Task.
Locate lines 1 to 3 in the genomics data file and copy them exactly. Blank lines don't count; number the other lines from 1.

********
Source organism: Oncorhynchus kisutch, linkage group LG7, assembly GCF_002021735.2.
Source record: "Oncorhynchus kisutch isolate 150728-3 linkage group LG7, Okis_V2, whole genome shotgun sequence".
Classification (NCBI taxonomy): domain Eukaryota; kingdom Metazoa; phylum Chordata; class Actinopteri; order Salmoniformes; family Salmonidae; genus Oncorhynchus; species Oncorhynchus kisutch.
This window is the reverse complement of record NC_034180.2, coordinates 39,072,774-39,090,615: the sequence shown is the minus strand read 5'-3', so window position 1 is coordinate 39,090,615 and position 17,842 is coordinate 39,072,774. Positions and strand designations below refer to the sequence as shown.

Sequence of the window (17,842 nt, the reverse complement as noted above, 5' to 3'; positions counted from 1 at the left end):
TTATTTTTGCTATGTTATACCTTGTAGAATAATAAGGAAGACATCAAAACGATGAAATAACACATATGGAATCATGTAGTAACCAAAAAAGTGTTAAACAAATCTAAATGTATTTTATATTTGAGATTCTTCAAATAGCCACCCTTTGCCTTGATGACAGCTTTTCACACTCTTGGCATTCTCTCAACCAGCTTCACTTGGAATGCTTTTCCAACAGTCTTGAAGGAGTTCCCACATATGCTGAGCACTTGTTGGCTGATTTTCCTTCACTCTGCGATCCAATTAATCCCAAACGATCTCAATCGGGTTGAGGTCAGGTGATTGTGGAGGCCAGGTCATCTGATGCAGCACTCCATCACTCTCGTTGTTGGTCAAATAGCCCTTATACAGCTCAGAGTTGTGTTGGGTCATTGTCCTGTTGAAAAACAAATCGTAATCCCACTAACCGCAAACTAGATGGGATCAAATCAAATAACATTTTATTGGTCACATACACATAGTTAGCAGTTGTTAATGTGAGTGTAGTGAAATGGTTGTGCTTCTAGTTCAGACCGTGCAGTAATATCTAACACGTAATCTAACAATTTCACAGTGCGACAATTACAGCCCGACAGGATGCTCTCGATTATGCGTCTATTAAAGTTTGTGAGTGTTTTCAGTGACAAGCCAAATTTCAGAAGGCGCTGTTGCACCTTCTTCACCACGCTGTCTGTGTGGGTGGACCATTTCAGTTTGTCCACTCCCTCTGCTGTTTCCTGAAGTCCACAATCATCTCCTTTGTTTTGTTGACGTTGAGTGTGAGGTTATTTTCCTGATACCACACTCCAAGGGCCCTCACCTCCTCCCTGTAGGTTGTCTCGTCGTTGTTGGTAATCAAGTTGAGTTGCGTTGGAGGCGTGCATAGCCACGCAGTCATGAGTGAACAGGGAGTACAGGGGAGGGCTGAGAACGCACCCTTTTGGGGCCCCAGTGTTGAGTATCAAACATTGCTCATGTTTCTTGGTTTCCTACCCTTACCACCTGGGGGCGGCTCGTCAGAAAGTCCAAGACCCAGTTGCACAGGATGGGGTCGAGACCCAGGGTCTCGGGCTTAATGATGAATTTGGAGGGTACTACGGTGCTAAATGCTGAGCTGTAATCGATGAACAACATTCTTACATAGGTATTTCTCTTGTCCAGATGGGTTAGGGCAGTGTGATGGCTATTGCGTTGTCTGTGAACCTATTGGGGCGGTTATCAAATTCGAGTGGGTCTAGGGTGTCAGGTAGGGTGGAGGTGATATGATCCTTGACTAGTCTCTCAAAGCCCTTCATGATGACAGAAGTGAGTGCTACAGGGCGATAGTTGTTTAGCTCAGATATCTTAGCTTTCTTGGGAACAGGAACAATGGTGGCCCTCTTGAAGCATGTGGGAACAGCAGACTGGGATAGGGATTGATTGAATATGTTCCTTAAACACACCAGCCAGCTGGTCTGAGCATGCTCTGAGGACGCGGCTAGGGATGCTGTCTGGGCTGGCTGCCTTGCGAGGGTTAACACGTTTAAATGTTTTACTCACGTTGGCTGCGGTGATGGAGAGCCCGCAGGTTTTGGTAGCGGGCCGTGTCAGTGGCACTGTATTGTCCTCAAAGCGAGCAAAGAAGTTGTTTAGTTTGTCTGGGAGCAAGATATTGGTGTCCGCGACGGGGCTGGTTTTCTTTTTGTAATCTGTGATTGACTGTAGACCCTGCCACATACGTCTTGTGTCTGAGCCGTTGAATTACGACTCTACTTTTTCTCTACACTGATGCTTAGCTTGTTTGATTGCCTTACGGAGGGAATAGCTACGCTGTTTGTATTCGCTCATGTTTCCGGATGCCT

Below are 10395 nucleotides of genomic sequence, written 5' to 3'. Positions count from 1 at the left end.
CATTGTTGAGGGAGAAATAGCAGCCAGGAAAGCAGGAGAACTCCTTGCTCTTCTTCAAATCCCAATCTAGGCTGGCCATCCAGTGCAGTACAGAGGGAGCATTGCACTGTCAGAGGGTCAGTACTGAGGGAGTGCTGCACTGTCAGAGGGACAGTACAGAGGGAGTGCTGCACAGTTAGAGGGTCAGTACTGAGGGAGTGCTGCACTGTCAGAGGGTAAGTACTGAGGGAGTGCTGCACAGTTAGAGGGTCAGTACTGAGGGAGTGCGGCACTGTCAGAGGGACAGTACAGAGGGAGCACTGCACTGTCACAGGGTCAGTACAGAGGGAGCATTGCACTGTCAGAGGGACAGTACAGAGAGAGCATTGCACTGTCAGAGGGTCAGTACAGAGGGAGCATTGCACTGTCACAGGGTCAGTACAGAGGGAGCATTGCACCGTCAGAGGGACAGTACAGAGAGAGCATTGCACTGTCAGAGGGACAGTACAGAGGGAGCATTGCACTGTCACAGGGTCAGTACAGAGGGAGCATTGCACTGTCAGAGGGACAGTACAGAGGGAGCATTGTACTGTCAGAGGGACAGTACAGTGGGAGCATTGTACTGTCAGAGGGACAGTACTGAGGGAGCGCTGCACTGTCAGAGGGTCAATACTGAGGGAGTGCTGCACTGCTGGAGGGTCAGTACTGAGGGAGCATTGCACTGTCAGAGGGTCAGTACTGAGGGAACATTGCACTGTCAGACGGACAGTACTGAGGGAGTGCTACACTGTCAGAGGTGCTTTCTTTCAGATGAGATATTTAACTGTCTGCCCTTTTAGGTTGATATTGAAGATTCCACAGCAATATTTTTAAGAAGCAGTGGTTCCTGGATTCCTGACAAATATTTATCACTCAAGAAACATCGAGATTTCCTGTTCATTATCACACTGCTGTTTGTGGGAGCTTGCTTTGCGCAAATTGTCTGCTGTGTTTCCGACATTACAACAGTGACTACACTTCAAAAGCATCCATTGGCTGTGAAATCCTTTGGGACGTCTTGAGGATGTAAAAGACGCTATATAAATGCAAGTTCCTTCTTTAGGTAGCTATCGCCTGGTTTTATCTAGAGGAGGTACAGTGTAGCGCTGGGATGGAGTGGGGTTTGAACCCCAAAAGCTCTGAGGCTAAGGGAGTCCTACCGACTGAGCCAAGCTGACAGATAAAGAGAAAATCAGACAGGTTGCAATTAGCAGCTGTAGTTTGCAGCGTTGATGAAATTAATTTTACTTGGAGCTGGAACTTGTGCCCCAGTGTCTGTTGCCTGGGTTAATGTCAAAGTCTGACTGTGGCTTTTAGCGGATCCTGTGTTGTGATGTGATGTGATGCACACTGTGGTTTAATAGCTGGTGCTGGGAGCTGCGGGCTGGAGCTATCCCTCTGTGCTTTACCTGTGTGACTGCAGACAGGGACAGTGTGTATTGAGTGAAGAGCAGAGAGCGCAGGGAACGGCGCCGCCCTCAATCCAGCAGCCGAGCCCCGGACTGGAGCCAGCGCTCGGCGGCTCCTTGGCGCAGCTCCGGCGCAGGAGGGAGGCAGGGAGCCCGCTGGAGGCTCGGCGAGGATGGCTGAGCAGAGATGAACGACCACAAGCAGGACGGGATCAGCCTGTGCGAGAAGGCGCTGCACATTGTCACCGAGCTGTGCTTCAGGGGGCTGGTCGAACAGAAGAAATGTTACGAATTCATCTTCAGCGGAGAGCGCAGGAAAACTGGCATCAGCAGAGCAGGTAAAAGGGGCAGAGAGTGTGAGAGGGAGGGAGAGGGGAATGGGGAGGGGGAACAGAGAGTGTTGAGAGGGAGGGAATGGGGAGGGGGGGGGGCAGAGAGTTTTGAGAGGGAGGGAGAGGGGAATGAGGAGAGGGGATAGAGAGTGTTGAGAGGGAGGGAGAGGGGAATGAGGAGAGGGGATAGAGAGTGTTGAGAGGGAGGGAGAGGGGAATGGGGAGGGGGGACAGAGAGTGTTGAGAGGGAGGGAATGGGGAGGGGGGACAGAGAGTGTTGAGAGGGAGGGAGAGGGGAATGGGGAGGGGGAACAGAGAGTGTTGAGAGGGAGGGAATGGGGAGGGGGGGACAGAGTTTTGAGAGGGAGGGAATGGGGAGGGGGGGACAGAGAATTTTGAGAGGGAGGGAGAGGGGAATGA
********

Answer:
Source organism: Oncorhynchus kisutch, linkage group LG7, assembly GCF_002021735.2.
Source record: "Oncorhynchus kisutch isolate 150728-3 linkage group LG7, Okis_V2, whole genome shotgun sequence".
Classification (NCBI taxonomy): domain Eukaryota; kingdom Metazoa; phylum Chordata; class Actinopteri; order Salmoniformes; family Salmonidae; genus Oncorhynchus; species Oncorhynchus kisutch.